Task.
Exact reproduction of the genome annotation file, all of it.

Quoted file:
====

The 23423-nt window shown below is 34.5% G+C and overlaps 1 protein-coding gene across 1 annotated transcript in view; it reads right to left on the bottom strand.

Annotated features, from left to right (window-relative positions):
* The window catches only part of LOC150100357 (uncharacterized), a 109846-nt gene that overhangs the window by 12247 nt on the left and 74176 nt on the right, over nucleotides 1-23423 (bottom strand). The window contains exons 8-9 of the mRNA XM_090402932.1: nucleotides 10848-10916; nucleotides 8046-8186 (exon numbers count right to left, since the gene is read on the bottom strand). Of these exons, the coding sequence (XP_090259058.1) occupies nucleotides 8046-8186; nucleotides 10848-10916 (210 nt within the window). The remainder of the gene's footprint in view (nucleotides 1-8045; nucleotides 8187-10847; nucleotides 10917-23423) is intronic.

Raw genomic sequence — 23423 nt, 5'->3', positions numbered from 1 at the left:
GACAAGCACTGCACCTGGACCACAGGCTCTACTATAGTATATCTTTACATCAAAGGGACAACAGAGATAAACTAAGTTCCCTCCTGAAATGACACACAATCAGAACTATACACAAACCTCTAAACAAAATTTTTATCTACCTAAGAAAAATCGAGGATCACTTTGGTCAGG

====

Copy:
The 23423-nt window shown below is 34.5% G+C and overlaps 1 protein-coding gene across 1 annotated transcript in view; it reads right to left on the bottom strand.

Annotated features, from left to right (window-relative positions):
* The window catches only part of LOC150100357 (uncharacterized), a 109846-nt gene that overhangs the window by 12247 nt on the left and 74176 nt on the right, over nucleotides 1-23423 (bottom strand). The window contains exons 8-9 of the mRNA XM_090402932.1: nucleotides 10848-10916; nucleotides 8046-8186 (exon numbers count right to left, since the gene is read on the bottom strand). Of these exons, the coding sequence (XP_090259058.1) occupies nucleotides 8046-8186; nucleotides 10848-10916 (210 nt within the window). The remainder of the gene's footprint in view (nucleotides 1-8045; nucleotides 8187-10847; nucleotides 10917-23423) is intronic.

Raw genomic sequence — 23423 nt, 5'->3', positions numbered from 1 at the left:
GACAAGCACTGCACCTGGACCACAGGCTCTACTATAGTATATCTTTACATCAAAGGGACAACAGAGATAAACTAAGTTCCCTCCTGAAATGACACACAATCAGAACTATACACAAACCTCTAAACAAAATTTTTATCTACCTAAGAAAAATCGAGGATCACTTTGGTCAGG